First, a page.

#1
If I'm playing a solo how do I know what key it is in and what scale is required for me to play harmonizing thirds?

I understand that the key is the tonic note of the scale but what I start in the middle of a scale that I can't indentify then I wouldn't be able to discover the tonic.

Help!
#2
You'd have to look at the other notes in the scale, when youget about 5 or 6 ntoes theres very few scales that it could fit in. Also look at the backing chords for a hint. If you want to harmonise your solo in diatonic thirds just play a note either a m3 or a 3 above the note your harmonizing with, which ever fits into the scale.
Quote by cakemonster91

*chuckle* A peanut. With a face.



Go to your staff paper and re-write this song a half step down so on the paper it'll be like you have a "C" just move it down to a "B#"




Know your theory, then play like you don't.

#3
Write down the notes you are playing and the intervals, and compare them to the Major scale's.
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#4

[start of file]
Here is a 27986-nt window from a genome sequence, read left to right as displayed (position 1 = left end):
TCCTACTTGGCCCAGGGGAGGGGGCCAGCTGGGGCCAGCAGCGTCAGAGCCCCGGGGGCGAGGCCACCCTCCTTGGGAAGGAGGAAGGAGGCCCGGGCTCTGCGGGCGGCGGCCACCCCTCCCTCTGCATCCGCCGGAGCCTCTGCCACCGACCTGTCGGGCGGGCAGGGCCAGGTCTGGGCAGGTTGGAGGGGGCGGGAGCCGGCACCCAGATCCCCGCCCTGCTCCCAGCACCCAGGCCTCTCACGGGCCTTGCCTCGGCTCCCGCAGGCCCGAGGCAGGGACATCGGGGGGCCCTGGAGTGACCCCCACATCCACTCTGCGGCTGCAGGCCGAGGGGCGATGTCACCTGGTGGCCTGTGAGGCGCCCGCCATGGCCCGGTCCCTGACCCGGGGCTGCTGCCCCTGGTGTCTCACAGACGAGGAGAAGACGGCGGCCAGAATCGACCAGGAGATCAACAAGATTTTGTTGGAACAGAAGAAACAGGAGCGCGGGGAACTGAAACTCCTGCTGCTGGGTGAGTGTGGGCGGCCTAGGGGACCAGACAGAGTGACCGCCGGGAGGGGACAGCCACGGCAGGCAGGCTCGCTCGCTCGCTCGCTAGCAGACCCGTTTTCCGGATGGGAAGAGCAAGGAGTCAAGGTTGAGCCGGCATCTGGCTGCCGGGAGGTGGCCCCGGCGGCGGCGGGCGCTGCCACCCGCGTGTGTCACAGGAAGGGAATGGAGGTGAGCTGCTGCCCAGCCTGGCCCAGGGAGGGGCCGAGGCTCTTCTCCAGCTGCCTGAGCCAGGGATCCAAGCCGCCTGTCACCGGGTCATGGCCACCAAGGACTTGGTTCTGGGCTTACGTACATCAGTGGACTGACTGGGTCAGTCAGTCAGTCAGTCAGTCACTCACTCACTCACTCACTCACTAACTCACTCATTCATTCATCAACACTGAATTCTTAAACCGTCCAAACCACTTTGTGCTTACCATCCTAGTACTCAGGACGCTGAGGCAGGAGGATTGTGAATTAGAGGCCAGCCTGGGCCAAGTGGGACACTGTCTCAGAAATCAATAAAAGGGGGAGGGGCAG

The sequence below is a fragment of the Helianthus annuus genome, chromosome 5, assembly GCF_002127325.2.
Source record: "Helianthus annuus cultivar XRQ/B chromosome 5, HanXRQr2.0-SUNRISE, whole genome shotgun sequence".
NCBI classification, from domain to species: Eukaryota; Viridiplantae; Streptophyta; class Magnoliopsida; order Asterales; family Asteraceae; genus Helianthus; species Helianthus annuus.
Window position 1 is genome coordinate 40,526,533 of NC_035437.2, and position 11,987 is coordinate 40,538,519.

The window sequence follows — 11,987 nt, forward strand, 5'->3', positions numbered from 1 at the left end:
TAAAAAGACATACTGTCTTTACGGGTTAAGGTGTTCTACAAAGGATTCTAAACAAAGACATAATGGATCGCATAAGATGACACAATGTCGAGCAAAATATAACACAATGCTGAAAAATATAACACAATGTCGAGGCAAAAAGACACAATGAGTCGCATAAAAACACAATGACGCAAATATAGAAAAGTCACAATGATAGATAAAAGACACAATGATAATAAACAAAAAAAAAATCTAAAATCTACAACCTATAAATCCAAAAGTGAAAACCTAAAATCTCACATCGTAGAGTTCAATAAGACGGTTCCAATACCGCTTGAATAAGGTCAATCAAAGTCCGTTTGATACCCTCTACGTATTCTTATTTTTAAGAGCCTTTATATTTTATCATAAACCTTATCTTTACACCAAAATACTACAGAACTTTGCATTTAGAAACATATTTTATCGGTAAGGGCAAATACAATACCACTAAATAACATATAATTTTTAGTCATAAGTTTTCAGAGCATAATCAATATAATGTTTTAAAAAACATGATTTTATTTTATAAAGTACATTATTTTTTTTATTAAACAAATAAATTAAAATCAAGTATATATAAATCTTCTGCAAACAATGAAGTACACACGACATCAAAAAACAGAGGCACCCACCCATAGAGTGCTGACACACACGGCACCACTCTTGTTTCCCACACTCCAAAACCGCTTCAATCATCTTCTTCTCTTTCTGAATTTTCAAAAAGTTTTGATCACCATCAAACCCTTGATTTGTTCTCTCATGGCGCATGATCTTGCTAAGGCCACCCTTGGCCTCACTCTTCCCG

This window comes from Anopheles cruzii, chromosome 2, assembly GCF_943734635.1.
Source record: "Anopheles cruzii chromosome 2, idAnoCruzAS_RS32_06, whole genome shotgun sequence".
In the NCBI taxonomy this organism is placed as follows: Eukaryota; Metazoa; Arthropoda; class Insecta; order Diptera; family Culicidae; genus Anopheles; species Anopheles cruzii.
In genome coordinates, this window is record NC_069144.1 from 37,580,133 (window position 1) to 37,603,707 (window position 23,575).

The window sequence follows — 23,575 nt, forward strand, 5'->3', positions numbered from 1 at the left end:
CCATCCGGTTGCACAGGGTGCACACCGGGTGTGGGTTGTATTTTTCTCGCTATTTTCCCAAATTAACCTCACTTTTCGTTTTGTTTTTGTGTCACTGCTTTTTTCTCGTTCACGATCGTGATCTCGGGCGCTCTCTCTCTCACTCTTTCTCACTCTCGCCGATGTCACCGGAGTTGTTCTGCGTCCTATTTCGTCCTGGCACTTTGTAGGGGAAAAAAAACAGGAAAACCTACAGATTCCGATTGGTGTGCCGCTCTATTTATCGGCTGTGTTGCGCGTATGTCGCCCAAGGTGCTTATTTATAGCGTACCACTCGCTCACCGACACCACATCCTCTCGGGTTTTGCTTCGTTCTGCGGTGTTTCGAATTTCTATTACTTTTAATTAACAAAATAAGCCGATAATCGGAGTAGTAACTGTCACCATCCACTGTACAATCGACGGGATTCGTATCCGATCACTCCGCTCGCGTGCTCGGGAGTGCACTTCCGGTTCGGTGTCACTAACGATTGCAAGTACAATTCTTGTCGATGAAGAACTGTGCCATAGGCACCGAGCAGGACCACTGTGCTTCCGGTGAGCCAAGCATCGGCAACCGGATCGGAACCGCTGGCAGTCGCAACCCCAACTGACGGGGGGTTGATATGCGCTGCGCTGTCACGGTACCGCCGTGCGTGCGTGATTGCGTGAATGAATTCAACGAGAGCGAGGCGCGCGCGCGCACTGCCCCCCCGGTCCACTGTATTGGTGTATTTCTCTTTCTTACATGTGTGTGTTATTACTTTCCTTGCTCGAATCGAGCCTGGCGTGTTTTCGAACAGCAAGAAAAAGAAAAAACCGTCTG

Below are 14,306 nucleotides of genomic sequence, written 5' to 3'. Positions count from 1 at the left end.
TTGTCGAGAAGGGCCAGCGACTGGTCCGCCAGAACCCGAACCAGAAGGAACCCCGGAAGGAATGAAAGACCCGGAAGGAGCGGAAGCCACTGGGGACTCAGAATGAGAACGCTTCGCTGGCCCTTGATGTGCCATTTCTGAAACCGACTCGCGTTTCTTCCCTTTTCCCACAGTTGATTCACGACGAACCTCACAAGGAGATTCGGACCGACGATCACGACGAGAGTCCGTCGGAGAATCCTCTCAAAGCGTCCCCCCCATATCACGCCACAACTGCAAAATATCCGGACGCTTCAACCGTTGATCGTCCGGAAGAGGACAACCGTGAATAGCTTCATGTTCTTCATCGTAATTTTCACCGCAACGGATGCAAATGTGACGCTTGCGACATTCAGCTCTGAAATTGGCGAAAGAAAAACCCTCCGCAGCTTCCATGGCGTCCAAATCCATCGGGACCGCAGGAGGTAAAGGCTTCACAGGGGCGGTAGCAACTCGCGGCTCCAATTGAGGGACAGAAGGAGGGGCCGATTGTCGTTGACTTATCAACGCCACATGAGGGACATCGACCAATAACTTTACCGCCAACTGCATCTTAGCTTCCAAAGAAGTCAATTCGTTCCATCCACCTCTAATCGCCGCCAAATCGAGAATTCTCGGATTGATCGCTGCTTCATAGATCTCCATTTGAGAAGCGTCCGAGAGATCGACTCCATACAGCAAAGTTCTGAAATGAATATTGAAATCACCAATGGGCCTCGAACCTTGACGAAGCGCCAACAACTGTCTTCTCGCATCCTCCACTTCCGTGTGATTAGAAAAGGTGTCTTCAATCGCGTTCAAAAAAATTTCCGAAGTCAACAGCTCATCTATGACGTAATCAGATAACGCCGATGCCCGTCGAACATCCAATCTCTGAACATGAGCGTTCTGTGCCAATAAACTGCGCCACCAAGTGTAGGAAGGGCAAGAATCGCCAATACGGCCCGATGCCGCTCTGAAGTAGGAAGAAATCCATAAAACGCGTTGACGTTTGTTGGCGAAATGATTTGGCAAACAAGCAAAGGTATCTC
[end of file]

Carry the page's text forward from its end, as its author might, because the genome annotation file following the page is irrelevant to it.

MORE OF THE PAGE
You know the key by the key signature, and if you want to play a scale that harmonizes thirds you'd use the scale that's a major/minor third above the original scale. So say you wanted to harmonize a major third with G major, you'd play B major. Or if you wanted to harmonize minor third with E minor, you'd do G major.

To figure out what scale you're playing, you need to know the notes of your major scales, your relative minors, and your key signatures.
#5
alright so I said I KNOW that to harmonize you would go up a 3rd.

What I am asking is lets say I WROTE a solo and I wanted to know, using theory, the key of the song...for those of you who said listen...
Being that I am trying to find the key there wouldn't be a key signature...duh.

My question is how do I find the tonic note in a scale if I started on something other than the tonic.
#6
Well I apologize, the wording of your post confused me.

Just look at the notes you're playing. If you see you're playing, E D F# B G A C#, you can tell it is D Major/B Minor because it has 2 sharps.